Feeding Video to Portsdown from vMix

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You can stream video from vMix from a Windows PC and then transmit it using the Portsdown transmitter. This works with the either the Portsdown filter-modulator board or DATV Express.

Using vMix with the Portsdown Filter-Modulator Board (IQ Output)

Here is the system block diagram

VMix Block.jpg

First, install vMix on your PC and make sure that it works with your selected video source. vMix can be downloaded from here: http://www.vmix.com/ The free version handles SD video and is adequate for our needs; it works in this mode after the 60-day trial period.

The next step is to install ffmpeg on your PC. Download it from here: https://ffmpeg.zeranoe.com/builds/ Use the release build, 32-bit, static. Unzip the downloaded file and move the files to a folder called ffmpeg on your C:\ drive so that it has the folders bin, docs, licenses and presets inside it.

The last installation step on the PC is to install the windows batch file which will control ffmpeg. You can download it from here File:VMix2Portsdown.zip Unzip the file and save the and save the vMix2Portsdown.bat file to a logical place of your choice. You will need to make some amendments to the file; do this by right-clicking and selecting edit. Near the top of the file replace the callsign G8GKQ with your callsign; then replace the IP address ( with the IP address of your Portsdown TX RPi. This IP address is displayed when you change the Portsdown video source to IPTSIN (don't forget to press the space bar to change the selection!). You may want to adjust the aspect ratio of the output. This is done by editing the line...
-pix_fmt yuv420p -r 25 -s 768x576 -aspect 4:3 -qmin 2 -qmax 35^
by changing 768x576 to whatever you want. A common setting is 720x540
Save the file.

Make sure that your PC with vMix and your Portsdown transmitter are on the same wired network. Wireless networks might work but have not been tested.

Now start up vMix and select a video source. Then configure the output, by clicking the cogwheel next to the output label and then clicking Settings. The settings you need are here:

VMix Config.jpg

Click OK on the dialogue box and then click the Output caption. It should turn red.

Next, start the batch file that you edited earlier. Double click on the file in Windows Explorer, and it should ask for the Video bitrate and FEC, then ask you to press any key. When you press a key, a second window should open giving information about the stream being sent towards the Portsdown TX. The stream is simply squirted at the IP address that you entered earlier - it can be left running and the TX does not need to be on.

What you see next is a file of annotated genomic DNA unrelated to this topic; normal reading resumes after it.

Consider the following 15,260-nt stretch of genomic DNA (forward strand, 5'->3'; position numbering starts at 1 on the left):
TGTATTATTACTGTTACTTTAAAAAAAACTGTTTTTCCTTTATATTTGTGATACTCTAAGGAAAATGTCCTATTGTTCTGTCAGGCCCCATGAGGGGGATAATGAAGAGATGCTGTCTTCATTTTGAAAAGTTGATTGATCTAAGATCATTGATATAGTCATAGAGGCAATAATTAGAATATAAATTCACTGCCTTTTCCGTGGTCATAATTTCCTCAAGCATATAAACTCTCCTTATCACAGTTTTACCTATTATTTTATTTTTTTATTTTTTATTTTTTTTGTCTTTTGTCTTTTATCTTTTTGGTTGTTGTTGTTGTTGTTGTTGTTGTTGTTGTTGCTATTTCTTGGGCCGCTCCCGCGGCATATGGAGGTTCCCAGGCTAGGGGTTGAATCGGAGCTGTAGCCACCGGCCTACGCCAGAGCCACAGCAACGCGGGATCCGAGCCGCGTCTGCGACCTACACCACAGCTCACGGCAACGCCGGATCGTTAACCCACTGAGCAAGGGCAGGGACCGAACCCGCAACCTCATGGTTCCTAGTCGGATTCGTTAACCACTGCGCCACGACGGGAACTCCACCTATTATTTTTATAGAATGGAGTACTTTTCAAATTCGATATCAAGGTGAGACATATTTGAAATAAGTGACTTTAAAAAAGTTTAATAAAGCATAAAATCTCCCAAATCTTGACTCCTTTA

Lastly, set up your Portsdown TX with IPTSIN as the input and identical SR and FEC to that set up in the batch file. Select transmit and it should work. You can select transmit and standby on the Portsdown console (or touchscreen) without having to change any other software settings.

Using vMix with the Portsdown Software on a Raspberry Pi and DATV Express

Here is the system block diagram

VMix Block Exp.jpg

Initial set-up to use DATV Express is the same.

More to follow..............

Troubleshooting for Advanced Users

The video bit rates in the batch file are hard-coded based on what was found to work - a trial and error process to minimise both under-runs and over-runs of the transport stream in the Portsdown software. Both cause picture disturbances. If you want to see the effect of different settings, you can monitor the under-run or over-run by watching the text output from rpidatv. To do this, open 3 Linux terminal sessions; the first one should have the Portsdown Console Menu. Use the console for selecting the desired SR and FEC, but not selecting transmit. Go to the Linux command prompt on the second console to select transmit and watch the buffer messages. Do this by typing:


The 3rd console should also be at the Linux prompt and can be used to stop the transmitted stream by typing:

sudo killall rpidatv

You can then repeat this test having adjusted the video bit rates in the vMix2Portsdown.bat file.

Most of the information on this page was originally provided by Chris MW0LLK. For more detailed information see his blog at http://www.tannet.org.uk/